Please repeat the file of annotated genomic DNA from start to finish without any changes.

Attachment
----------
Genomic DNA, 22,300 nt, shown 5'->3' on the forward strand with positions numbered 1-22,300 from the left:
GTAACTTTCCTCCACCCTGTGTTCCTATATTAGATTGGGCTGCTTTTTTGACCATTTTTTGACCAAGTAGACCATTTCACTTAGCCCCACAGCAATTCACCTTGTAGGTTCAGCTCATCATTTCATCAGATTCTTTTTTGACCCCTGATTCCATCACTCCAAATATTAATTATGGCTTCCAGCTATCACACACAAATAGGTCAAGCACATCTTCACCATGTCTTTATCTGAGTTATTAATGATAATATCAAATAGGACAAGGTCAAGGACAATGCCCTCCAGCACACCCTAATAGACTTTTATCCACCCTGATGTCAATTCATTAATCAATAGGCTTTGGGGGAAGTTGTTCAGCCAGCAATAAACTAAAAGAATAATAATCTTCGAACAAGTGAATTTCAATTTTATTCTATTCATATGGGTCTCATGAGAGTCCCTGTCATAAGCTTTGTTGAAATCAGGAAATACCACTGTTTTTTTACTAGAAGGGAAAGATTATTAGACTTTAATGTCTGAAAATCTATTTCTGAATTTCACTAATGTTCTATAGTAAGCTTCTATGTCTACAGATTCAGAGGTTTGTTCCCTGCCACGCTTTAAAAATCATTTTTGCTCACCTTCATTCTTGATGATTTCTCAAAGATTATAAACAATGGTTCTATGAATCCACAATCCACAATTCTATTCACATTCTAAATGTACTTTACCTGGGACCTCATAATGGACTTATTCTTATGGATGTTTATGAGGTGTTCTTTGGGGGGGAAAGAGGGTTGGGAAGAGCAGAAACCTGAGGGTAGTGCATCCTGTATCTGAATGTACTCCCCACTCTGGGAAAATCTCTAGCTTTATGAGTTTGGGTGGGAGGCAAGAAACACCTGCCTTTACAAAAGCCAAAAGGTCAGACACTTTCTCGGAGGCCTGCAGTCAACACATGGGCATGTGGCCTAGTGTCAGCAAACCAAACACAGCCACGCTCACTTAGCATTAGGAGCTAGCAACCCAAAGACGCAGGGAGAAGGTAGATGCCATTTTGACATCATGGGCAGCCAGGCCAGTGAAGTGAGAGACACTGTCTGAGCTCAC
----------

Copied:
Genomic DNA, 22,300 nt, shown 5'->3' on the forward strand with positions numbered 1-22,300 from the left:
GTAACTTTCCTCCACCCTGTGTTCCTATATTAGATTGGGCTGCTTTTTTGACCATTTTTTGACCAAGTAGACCATTTCACTTAGCCCCACAGCAATTCACCTTGTAGGTTCAGCTCATCATTTCATCAGATTCTTTTTTGACCCCTGATTCCATCACTCCAAATATTAATTATGGCTTCCAGCTATCACACACAAATAGGTCAAGCACATCTTCACCATGTCTTTATCTGAGTTATTAATGATAATATCAAATAGGACAAGGTCAAGGACAATGCCCTCCAGCACACCCTAATAGACTTTTATCCACCCTGATGTCAATTCATTAATCAATAGGCTTTGGGGGAAGTTGTTCAGCCAGCAATAAACTAAAAGAATAATAATCTTCGAACAAGTGAATTTCAATTTTATTCTATTCATATGGGTCTCATGAGAGTCCCTGTCATAAGCTTTGTTGAAATCAGGAAATACCACTGTTTTTTTACTAGAAGGGAAAGATTATTAGACTTTAATGTCTGAAAATCTATTTCTGAATTTCACTAATGTTCTATAGTAAGCTTCTATGTCTACAGATTCAGAGGTTTGTTCCCTGCCACGCTTTAAAAATCATTTTTGCTCACCTTCATTCTTGATGATTTCTCAAAGATTATAAACAATGGTTCTATGAATCCACAATCCACAATTCTATTCACATTCTAAATGTACTTTACCTGGGACCTCATAATGGACTTATTCTTATGGATGTTTATGAGGTGTTCTTTGGGGGGGAAAGAGGGTTGGGAAGAGCAGAAACCTGAGGGTAGTGCATCCTGTATCTGAATGTACTCCCCACTCTGGGAAAATCTCTAGCTTTATGAGTTTGGGTGGGAGGCAAGAAACACCTGCCTTTACAAAAGCCAAAAGGTCAGACACTTTCTCGGAGGCCTGCAGTCAACACATGGGCATGTGGCCTAGTGTCAGCAAACCAAACACAGCCACGCTCACTTAGCATTAGGAGCTAGCAACCCAAAGACGCAGGGAGAAGGTAGATGCCATTTTGACATCATGGGCAGCCAGGCCAGTGAAGTGAGAGACACTGTCTGAGCTCAC